View Article and Find Full Text PDF

Download full-text PDF

Source
http://dx.doi.org/10.1136/bcr-2021-243348DOI Listing
http://www.ncbi.nlm.nih.gov/pmc/articles/PMC8381299PMC
August 2021

Grafted Nanoparticle Surface Wetting during Phase Separation in Polymer Nanocomposite Films.

ACS Appl Mater Interfaces 2021 Aug 29;13(31):37628-37637. Epub 2021 Jul 29.

Department of Materials Science and Engineering, University of Pennsylvania, Philadelphia, Pennsylvania 19104, United States.

Wetting of polymer-grafted nanoparticles (NPs) in a polymer nanocomposite (PNC) film is driven by a difference in surface energy between components as well as bulk thermodynamics, namely, the value of the interaction parameter, χ. The interplay between these contributions is investigated in a PNC containing 25 wt % polymethyl methacrylate (PMMA)-grafted silica NPs (PMMA-NPs) in poly(styrene--acrylonitrile) (SAN) upon annealing above the lower critical solution temperature (LCST, 160 °C). Atomic force microscopy (AFM) studies show that the areal density of particles increases rapidly and then approaches 80% of that expected for random close-packed hard spheres. A slightly greater areal density is observed at 190 °C compared to 170 °C. The PMMA-NPs are also shown to prevent dewetting of PNC films under conditions where the analogous polymer blend is unstable. Transmission electron microscopy (TEM) imaging shows that PMMA-NPs symmetrically wet both interfaces and form columns that span the free surface and substrate interface. Using grazing-incidence Rutherford backscattering spectrometry (GI-RBS), the PMMA-NP surface excess (*) initially increases rapidly with time and then approaches a constant value at longer times. Consistent with the areal density, * is slightly greater at deeper quench depths, which is attributed to the more unfavorable interactions between the PMMA brush and SAN segments. The * values at early times are used to determine the PMMA-NP diffusion coefficients, which are significantly larger than theoretical predictions. These studies provide insights into the interplay between wetting and phase separation in PNCs and can be utilized in nanotechnology applications where surface-dependent properties, such as wettability, durability, and friction, are important.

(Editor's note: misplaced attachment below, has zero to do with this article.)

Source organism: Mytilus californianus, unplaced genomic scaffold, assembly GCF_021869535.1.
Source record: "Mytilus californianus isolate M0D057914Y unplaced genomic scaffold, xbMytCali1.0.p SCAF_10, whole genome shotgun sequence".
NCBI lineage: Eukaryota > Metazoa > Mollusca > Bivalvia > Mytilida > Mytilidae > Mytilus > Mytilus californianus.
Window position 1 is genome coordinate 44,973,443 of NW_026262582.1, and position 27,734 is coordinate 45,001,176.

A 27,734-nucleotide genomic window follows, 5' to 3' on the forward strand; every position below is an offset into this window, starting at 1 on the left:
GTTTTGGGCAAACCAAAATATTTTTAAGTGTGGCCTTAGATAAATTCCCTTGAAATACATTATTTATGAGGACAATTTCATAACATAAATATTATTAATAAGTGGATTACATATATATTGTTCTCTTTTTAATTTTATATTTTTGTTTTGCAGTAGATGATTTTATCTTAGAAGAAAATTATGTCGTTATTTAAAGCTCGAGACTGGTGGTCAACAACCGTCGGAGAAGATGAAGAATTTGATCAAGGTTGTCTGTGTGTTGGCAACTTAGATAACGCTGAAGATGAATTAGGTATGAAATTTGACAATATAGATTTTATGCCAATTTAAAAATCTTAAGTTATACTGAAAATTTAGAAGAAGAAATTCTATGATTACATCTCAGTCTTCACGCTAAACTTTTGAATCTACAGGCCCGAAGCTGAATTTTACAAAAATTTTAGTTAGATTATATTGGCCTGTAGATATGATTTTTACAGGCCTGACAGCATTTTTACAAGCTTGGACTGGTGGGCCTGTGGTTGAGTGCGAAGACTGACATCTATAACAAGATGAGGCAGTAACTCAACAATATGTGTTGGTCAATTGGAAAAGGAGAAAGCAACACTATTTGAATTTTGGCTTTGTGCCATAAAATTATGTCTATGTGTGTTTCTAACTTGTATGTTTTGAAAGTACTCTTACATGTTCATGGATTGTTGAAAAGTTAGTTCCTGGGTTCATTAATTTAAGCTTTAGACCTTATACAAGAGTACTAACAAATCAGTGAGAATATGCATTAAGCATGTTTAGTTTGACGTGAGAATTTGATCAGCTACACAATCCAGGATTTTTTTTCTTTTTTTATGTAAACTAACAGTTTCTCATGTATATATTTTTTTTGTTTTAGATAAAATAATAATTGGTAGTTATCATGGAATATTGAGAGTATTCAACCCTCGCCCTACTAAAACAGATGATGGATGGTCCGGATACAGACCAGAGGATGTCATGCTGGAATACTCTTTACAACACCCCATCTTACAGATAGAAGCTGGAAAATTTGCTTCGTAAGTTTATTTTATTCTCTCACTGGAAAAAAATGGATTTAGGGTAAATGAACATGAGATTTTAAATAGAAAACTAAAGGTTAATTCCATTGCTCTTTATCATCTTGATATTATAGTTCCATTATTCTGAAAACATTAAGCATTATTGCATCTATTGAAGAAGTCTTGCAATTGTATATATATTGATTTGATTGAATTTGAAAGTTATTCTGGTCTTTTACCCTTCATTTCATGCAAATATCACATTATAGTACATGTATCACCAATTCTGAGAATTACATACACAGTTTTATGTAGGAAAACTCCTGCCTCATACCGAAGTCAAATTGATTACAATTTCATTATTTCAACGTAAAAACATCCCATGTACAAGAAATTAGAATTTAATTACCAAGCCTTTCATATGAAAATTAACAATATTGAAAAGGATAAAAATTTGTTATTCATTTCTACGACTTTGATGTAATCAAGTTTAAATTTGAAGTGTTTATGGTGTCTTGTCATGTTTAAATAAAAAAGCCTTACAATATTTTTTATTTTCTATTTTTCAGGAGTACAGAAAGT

View Article and Find Full Text PDF

Download full-text PDF

Source
http://dx.doi.org/10.1021/acsami.1c09233DOI Listing
August 2021

Nurse-Family Partnership nurses' attitudes and confidence in identifying and responding to intimate partner violence: An explanatory sequential mixed methods evaluation.

J Adv Nurs 2021 Sep 20;77(9):3894-3910. Epub 2021 Jul 20.

Offord Centre for Child Studies, McMaster University, Hamilton, ON, Canada.

Aims: To evaluate the effect of an intimate partner violence intervention education component on nurses' attitudes in addressing intimate partner violence; complementary aims included understanding nurses' perceptions of the education and how it influenced their attitudes and confidence to address intimate partner violence in practice.

Design: An explanatory sequential mixed methods design embedded within a 15-site cluster randomized clinical trial that evaluated an intimate partner violence intervention within the Nurse-Family Partnership programme.